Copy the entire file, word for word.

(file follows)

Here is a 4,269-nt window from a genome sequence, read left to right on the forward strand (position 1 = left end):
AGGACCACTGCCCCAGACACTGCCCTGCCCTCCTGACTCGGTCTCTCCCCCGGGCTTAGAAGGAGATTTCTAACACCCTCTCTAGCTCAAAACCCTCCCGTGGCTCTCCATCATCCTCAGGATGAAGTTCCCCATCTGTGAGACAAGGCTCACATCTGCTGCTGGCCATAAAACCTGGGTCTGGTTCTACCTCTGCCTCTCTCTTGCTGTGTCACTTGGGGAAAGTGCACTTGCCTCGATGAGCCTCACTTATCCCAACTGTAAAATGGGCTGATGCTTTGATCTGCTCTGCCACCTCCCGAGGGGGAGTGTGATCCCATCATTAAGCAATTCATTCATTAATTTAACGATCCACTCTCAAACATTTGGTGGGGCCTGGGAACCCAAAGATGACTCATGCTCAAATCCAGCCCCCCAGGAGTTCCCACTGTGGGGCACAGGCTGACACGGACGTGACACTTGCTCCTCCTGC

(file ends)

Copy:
Here is a 4,269-nt window from a genome sequence, read left to right on the forward strand (position 1 = left end):
AGGACCACTGCCCCAGACACTGCCCTGCCCTCCTGACTCGGTCTCTCCCCCGGGCTTAGAAGGAGATTTCTAACACCCTCTCTAGCTCAAAACCCTCCCGTGGCTCTCCATCATCCTCAGGATGAAGTTCCCCATCTGTGAGACAAGGCTCACATCTGCTGCTGGCCATAAAACCTGGGTCTGGTTCTACCTCTGCCTCTCTCTTGCTGTGTCACTTGGGGAAAGTGCACTTGCCTCGATGAGCCTCACTTATCCCAACTGTAAAATGGGCTGATGCTTTGATCTGCTCTGCCACCTCCCGAGGGGGAGTGTGATCCCATCATTAAGCAATTCATTCATTAATTTAACGATCCACTCTCAAACATTTGGTGGGGCCTGGGAACCCAAAGATGACTCATGCTCAAATCCAGCCCCCCAGGAGTTCCCACTGTGGGGCACAGGCTGACACGGACGTGACACTTGCTCCTCCTGC